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Paul Sayer

Paul Sayer novel, The Comforts of Madness, won the 1988 Constable Trophy and the Whitbread First Novel Award. He is a staff nurse at a York psychiatric hospital.

Your Mum and Dad

Paul Sayer, 2 February 1989

George Hayim, candid homosexual masochist, globe-scampering self-gratifier, unabashed lifelong idler, one-book novelist, offers, for what it’s worth, his life story. Born in 1920, the son of an adulterous, wealthy Shanghai stockbroker whom he hated, and a Shanghai mother whom he adored, Hayim recalls an incident in his childhood when his father punished him for swearing by sticking a pin in his lip. As a result, he states: ‘Today, sexually I am totally oral.’ The scene is set for a number of acerbic discourses against Ellis Hayim, the father ‘whose burning eyes and gentle velvety voice belied a dry, cruel authority’, the same father who, often as a result of his son’s tantrums and blackmail, funded George Hayim’s uninterrupted indolence. The young Hayim rebels against his father’s hypocritical ‘thou shalt not’ dictums, and we see the emergence of his sexuality in his fascination with local soldiers and his heightened affection for a pack of Great Dane guard dogs. (If one can ignore the self-obsession, there is a lively wit at work.) Moving to England via Siberia, he clumsily strings together lighthearted descriptions of his well-caricatured family and entourage. He runs away from Harrow (attempting suicide as part of the flight) and eventually finds his way, inexplicably, to Trinity College, Cambridge. All the while, he scatters pointers to his gay future: ‘I thought Axel Viale was wonderful but I wasn’t prepared for rape … yet.’ Unbelievably, he is enrolled to assist with the war effort: ‘I never wanted to join the Navy to kill anyone, or to sink the Bismarck. I just thought it would be a turn on: a bunch of hard men bubbling away together in a pot. Also, navy blue is my best colour and I love dressing-up.’ In fact, his ship does sink the Bismarck, while our hero suffers seasickness, unaware of the heroics being performed on the upper decks.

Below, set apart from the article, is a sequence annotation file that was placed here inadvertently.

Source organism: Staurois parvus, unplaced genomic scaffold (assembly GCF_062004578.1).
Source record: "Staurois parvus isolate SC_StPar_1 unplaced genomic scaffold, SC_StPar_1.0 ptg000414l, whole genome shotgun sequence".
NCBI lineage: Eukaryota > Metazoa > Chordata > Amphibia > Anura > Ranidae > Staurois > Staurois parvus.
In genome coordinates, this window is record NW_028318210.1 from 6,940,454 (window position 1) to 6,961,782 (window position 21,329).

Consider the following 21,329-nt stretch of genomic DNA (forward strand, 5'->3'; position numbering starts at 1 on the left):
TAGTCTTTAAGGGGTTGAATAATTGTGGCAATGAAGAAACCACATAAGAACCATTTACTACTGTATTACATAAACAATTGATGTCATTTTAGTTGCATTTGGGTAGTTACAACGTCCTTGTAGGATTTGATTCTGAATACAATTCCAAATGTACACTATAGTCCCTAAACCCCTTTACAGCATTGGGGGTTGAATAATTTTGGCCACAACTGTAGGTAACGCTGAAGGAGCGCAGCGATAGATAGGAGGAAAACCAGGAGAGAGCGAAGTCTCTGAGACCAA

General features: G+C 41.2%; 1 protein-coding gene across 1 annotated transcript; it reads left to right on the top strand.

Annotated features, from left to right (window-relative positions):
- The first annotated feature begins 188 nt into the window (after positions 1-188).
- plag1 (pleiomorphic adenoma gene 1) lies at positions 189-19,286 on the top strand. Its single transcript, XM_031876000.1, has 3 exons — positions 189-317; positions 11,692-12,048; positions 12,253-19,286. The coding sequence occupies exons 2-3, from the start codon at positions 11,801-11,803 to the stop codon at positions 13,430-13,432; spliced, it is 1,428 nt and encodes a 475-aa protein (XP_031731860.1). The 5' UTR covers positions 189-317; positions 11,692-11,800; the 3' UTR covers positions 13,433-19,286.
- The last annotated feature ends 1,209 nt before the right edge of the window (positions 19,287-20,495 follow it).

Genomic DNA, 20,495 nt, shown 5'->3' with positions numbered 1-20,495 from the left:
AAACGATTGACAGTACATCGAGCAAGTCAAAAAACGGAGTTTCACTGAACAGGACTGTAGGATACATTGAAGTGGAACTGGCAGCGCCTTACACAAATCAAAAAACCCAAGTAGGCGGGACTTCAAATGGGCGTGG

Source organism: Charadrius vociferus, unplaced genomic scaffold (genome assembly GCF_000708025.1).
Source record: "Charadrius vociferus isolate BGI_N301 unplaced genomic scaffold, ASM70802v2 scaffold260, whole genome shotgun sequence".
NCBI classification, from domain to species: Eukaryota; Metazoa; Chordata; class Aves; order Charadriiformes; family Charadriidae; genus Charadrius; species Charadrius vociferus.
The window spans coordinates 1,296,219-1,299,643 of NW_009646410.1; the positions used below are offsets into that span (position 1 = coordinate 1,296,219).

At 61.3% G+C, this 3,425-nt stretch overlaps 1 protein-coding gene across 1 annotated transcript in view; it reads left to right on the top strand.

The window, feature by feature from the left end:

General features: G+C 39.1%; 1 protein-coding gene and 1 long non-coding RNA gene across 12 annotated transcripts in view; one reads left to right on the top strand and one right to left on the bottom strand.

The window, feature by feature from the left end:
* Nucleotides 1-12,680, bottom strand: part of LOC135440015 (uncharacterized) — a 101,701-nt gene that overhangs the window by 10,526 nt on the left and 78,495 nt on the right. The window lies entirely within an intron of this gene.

On the Salieri Express

John Sutherland, 24 September 1992

Britain’s two leading campus novelists have long broken out of the small worlds mapped in Eating people is wrong and The British Museum is falling down. David Lodge’s latest, Paradise...

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Asking too much

Stephen Wall, 22 February 1990

Susan Minot’s volume is a slim one, and some of the pieces in it will not placate those who complain that short stories are too often too short, rather as one might hold it against the...

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Flights from the Asylum

John Sutherland, 1 September 1988

Michael Moorcock’s novel honours the loonies of London. It seems there are more of them every year, especially since – by one of the more perverse acts of enlightenment – the...

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